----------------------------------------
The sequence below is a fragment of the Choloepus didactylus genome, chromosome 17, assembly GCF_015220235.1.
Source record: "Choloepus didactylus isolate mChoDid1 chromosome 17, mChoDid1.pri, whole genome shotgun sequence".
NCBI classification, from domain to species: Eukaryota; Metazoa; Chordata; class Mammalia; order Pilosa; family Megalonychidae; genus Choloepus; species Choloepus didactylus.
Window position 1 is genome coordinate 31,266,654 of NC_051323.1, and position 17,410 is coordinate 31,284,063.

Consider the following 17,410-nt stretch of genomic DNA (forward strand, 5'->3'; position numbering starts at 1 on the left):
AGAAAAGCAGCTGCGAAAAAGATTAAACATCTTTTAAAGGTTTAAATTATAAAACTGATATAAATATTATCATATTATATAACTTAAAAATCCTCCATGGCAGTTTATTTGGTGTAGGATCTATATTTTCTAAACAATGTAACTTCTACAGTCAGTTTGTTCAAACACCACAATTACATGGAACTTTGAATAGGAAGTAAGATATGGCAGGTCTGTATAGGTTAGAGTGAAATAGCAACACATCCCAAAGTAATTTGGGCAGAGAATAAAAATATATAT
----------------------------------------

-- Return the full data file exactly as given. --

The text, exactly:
The sequence below is a fragment of the Choloepus didactylus genome, chromosome 17, assembly GCF_015220235.1.
Source record: "Choloepus didactylus isolate mChoDid1 chromosome 17, mChoDid1.pri, whole genome shotgun sequence".
NCBI classification, from domain to species: Eukaryota; Metazoa; Chordata; class Mammalia; order Pilosa; family Megalonychidae; genus Choloepus; species Choloepus didactylus.
Window position 1 is genome coordinate 31,266,654 of NC_051323.1, and position 17,410 is coordinate 31,284,063.

Consider the following 17,410-nt stretch of genomic DNA (forward strand, 5'->3'; position numbering starts at 1 on the left):
AGAAAAGCAGCTGCGAAAAAGATTAAACATCTTTTAAAGGTTTAAATTATAAAACTGATATAAATATTATCATATTATATAACTTAAAAATCCTCCATGGCAGTTTATTTGGTGTAGGATCTATATTTTCTAAACAATGTAACTTCTACAGTCAGTTTGTTCAAACACCACAATTACATGGAACTTTGAATAGGAAGTAAGATATGGCAGGTCTGTATAGGTTAGAGTGAAATAGCAACACATCCCAAAGTAATTTGGGCAGAGAATAAAAATATATAT